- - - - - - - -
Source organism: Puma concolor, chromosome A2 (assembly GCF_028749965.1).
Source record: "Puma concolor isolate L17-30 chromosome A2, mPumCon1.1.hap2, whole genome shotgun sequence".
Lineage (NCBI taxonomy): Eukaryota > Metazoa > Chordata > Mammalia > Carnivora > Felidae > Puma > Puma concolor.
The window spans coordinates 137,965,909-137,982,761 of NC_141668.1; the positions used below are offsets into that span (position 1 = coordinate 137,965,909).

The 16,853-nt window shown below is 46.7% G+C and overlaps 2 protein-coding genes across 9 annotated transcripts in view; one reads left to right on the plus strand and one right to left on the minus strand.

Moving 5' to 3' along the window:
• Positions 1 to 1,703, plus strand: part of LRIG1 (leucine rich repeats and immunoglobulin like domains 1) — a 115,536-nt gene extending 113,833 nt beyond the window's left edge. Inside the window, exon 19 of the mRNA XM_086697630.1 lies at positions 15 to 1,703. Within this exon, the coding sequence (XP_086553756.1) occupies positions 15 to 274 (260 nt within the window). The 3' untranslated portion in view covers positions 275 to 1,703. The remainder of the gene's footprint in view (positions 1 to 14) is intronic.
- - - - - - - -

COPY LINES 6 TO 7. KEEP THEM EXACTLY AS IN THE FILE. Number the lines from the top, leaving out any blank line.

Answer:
Moving 5' to 3' along the window:
• Positions 1 to 1,703, plus strand: part of LRIG1 (leucine rich repeats and immunoglobulin like domains 1) — a 115,536-nt gene extending 113,833 nt beyond the window's left edge. Inside the window, exon 19 of the mRNA XM_086697630.1 lies at positions 15 to 1,703. Within this exon, the coding sequence (XP_086553756.1) occupies positions 15 to 274 (260 nt within the window). The 3' untranslated portion in view covers positions 275 to 1,703. The remainder of the gene's footprint in view (positions 1 to 14) is intronic.